Film Reviews:

Tykho Moon

(Enki Bilal, Fr, 1996)

Julie Delphy stars in this deliberately obscure piece of French arthouse SF from comic book creator and occasional director Enki Bilal. According to Bilal, Tykho Moon is not a genre movie. It is not SF and it is not fantasy but "a film about memory and politics". True, it is a political satire but it is also a genre piece whether Bilal likes to admit it or not.

I was very tired when I caught this film at the annual Fantasm film festival in London which didn't help me decipher the already attention-demanding plot. It is the future and the moon has been colonised. Mac Bee is the dying dictator who attempts to control life there but must have a organ donor if he is to survive. He sends out his henchmen to track down the donor he knows can save him, but the donor goes on the run along with a prostitute (Delphy - who might really be a killer) whom he meets upon the way.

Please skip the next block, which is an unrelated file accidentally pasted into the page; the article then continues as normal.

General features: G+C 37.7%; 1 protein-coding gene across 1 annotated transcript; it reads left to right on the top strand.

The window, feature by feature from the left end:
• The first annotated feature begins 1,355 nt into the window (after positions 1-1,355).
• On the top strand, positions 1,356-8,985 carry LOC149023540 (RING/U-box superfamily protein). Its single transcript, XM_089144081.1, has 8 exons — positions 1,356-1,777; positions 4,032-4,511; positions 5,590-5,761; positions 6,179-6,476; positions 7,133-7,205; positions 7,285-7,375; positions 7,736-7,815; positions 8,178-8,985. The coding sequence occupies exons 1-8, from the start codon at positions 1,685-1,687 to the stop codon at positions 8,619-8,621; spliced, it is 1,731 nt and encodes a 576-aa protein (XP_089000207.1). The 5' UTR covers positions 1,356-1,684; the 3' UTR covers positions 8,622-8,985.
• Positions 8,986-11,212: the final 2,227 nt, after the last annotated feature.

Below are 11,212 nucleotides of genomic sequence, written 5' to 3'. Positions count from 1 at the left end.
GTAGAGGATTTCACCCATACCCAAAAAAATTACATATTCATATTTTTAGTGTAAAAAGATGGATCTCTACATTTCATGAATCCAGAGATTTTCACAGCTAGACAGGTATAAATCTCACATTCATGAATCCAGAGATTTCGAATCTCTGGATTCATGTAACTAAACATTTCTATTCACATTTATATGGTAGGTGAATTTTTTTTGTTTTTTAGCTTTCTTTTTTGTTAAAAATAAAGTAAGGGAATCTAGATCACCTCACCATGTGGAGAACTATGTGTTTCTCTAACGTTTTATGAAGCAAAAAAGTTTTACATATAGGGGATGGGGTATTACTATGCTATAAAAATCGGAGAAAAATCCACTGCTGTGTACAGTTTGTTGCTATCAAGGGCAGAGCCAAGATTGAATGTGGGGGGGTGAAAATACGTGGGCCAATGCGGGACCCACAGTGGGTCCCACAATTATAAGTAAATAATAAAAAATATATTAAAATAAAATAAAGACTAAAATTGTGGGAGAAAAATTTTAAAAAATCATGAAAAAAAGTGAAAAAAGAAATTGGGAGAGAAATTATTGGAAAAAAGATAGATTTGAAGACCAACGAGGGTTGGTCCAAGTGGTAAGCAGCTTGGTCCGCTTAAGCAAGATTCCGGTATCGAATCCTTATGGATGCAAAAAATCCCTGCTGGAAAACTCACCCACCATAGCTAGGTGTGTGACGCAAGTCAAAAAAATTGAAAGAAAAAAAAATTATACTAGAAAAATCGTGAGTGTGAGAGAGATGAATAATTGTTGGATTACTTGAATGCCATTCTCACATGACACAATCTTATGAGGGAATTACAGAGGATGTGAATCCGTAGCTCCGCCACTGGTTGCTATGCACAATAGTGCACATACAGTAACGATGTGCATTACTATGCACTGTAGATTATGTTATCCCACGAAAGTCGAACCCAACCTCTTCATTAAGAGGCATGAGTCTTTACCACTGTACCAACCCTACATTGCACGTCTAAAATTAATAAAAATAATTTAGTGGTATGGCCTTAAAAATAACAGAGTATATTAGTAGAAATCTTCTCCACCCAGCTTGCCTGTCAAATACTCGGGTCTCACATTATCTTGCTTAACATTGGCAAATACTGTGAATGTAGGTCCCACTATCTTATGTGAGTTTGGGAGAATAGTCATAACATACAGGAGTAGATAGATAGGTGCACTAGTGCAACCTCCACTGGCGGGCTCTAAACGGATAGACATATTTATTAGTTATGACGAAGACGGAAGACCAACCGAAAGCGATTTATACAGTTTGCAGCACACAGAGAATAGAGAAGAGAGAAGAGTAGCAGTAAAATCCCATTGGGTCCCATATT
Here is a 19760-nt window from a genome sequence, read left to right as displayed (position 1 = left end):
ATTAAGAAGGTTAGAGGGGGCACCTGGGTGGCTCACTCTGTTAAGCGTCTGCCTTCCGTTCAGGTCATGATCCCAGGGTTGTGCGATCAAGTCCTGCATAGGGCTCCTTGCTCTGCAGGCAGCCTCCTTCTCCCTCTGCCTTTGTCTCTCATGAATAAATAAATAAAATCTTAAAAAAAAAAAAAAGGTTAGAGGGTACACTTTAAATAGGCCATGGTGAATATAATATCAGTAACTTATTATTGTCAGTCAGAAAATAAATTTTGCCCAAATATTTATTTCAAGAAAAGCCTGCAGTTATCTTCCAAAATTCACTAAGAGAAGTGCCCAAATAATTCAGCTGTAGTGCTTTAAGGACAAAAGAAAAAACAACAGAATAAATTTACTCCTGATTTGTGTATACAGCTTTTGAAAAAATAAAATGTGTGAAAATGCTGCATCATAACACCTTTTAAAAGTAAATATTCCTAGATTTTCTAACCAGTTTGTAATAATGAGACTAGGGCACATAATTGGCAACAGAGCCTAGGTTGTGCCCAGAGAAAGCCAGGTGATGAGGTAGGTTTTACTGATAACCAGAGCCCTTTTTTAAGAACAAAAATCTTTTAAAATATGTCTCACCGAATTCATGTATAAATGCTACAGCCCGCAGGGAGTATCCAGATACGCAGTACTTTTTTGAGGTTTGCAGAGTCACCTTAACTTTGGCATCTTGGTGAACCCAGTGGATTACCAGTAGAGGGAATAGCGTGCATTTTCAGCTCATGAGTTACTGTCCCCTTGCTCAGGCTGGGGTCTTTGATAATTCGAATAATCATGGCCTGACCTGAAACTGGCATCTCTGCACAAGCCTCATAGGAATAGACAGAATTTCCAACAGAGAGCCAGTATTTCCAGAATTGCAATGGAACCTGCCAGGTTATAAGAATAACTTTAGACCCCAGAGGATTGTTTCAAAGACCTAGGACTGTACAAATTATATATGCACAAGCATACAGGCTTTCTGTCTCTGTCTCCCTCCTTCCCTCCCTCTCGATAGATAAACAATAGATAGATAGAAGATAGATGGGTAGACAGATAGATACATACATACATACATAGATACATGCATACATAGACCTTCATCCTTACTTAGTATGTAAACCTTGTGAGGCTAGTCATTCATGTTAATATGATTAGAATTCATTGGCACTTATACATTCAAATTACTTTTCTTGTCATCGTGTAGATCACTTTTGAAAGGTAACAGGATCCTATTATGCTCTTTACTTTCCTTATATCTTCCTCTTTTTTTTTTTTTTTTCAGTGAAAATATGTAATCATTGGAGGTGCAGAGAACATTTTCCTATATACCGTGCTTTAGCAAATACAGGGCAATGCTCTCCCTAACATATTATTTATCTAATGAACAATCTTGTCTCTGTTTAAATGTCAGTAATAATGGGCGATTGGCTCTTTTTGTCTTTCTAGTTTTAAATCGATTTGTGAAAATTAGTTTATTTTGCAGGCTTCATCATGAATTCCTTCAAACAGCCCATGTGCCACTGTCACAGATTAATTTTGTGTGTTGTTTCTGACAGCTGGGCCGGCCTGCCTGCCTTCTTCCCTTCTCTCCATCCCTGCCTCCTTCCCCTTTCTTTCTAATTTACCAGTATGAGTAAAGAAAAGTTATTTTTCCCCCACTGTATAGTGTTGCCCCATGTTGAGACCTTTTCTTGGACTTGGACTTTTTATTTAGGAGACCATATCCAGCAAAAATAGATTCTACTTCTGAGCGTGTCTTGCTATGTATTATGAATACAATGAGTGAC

Most of the characters that inhabit this film don't have names and the turgid pace of Bilal's direction was a challenge to my already tired eyes. Despite brief flourishes of imagination (the production design is a Max-Headroom-like retro future that looks something like Paris after a bad hurricane), the overall effect was simply dull as my brief but frequent trips into the land of nod testify. I've not read any of Bilal's comics but from what I can gather from his reputation as such, he must be a better artist than film director.

Rob Dyer